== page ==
Countryside Officer

Job Description:

Countryside officers manage, protect and improve the rural environment.

Job Category:
Environmental Industry

What you will do:

You’ll work on environmental improvements and conservation management. Unlike a Countryside ranger, your role might be less ‘ hands-on’ and, rather than working with nature directly, you’ll be responsible for things like preparing reports and applying for funding.

You could also be responsible for making sure the public have access to the countryside.

Your day-to-day duties could include:

  • advising landowners on how to manage their land
  • conducting surveys, carrying out research and analysing data
  • writing reports and delivering presentations
  • preparing funding applications
  • dealing with complaints
  • organising the upkeep of country parks and woodlands
  • making sure footpaths are clearly marked and litter bins and car parks are provided
  • advising on planning applications
  • giving talks to local groups
  • producing resources like leaflets and information boards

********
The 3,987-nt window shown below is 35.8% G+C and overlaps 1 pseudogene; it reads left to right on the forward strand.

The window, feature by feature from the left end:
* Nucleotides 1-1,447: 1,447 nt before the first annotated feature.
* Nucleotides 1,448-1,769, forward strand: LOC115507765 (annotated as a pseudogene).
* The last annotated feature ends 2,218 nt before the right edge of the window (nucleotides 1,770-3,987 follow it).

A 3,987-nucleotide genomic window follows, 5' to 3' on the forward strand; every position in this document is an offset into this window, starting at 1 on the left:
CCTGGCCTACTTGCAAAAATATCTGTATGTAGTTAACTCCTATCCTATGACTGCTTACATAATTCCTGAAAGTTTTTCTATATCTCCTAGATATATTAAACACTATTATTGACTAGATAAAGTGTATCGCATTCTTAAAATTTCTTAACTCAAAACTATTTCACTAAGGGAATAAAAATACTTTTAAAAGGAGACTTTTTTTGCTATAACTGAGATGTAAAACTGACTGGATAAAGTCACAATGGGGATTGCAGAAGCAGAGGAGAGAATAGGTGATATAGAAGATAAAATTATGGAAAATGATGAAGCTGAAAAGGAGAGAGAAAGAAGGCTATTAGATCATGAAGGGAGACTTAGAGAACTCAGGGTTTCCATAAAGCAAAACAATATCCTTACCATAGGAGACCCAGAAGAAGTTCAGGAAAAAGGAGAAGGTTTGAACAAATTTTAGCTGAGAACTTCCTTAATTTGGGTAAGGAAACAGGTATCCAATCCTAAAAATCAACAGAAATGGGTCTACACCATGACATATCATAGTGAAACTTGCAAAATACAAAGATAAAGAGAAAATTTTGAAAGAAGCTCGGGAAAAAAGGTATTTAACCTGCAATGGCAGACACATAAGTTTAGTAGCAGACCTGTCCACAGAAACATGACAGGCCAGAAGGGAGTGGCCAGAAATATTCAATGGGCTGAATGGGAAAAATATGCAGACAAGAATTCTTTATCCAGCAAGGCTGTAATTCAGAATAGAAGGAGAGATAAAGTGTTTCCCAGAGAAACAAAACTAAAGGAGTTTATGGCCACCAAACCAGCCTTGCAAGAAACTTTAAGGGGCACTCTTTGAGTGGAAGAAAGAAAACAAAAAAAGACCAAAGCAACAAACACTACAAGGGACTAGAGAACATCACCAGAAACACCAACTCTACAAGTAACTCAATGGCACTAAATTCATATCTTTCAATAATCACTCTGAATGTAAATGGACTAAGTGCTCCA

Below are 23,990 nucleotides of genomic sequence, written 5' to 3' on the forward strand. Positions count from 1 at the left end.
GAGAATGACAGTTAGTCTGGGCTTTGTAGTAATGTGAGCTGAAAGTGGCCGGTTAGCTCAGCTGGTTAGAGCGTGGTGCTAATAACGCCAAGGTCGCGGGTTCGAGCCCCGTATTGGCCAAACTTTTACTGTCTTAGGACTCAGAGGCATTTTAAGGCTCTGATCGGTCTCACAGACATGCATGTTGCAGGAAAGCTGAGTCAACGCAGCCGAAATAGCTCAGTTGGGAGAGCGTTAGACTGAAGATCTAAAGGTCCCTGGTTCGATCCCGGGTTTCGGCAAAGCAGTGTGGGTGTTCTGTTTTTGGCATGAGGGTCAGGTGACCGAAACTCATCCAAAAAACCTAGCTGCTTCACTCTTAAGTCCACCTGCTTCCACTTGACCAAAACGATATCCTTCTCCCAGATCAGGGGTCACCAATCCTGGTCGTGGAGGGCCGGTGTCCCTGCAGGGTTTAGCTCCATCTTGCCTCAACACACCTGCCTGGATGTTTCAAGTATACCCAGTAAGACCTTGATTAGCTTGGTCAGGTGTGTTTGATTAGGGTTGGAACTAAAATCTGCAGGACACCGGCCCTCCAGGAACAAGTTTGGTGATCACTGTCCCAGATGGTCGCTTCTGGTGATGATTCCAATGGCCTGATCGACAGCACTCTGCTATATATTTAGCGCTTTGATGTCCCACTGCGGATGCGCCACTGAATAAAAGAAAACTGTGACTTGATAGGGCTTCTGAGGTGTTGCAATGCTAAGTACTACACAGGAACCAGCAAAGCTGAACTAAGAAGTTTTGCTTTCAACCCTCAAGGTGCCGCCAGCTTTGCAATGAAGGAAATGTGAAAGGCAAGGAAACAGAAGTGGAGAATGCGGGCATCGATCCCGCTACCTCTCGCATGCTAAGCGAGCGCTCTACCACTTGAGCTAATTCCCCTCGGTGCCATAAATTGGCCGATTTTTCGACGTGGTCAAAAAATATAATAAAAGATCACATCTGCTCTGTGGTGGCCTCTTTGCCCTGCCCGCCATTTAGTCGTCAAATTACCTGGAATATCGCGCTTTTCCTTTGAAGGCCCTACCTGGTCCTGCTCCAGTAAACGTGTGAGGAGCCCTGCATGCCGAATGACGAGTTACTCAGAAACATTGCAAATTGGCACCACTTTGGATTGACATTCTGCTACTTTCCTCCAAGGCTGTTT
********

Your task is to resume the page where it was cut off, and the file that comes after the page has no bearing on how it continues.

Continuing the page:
• supporting local environmental events, activities and projects


You’ll need:

  • business management skills
  • to be able to use a computer and the main software packages competently

As well as:

  • excellent verbal communication skills
  • the ability to use your initiative (drive)
  • thinking and reasoning skills
  • to be thorough and pay attention to detail
  • analytical thinking skills
  • the ability to work well with others (teamwork)
  • customer service skills
Illustration of employee looking at workspace

Entry Requirements:

Employers will usually expect you to have an HND or degree in a relevant subject such as:

  • biology
  • countryside or environmental management
  • ecology and geography
  • environmental sciences

In the UK, you could do a college course to learn some of the skills and knowledge you need for this job.

Relevant subjects include:

  • Level 2 Diploma in Countryside and Environment
  • Level 3 Certificate in Countryside Management
  • T Level in Agriculture, Land Management and Production

Paid or unpaid work experience may also be useful. UK Organisations like The Conservation Volunteers, Groundwork, National Trust and The Wildlife Trusts offer training for volunteers.

You could get into this job through an environmental conservation apprenticeship.

Working Hours and Environment:

You’ll usually work around 37 hours a week.

You might work in the evening, at weekends and on public holidays.

You’ll be based in an office, but spend a lot of time outdoors.

The role can be physically demanding and you’ll work in all weather conditions.

Career Path & Progression:

With experience and further qualifications, you could progress to senior countryside officer or manager and then regional manager.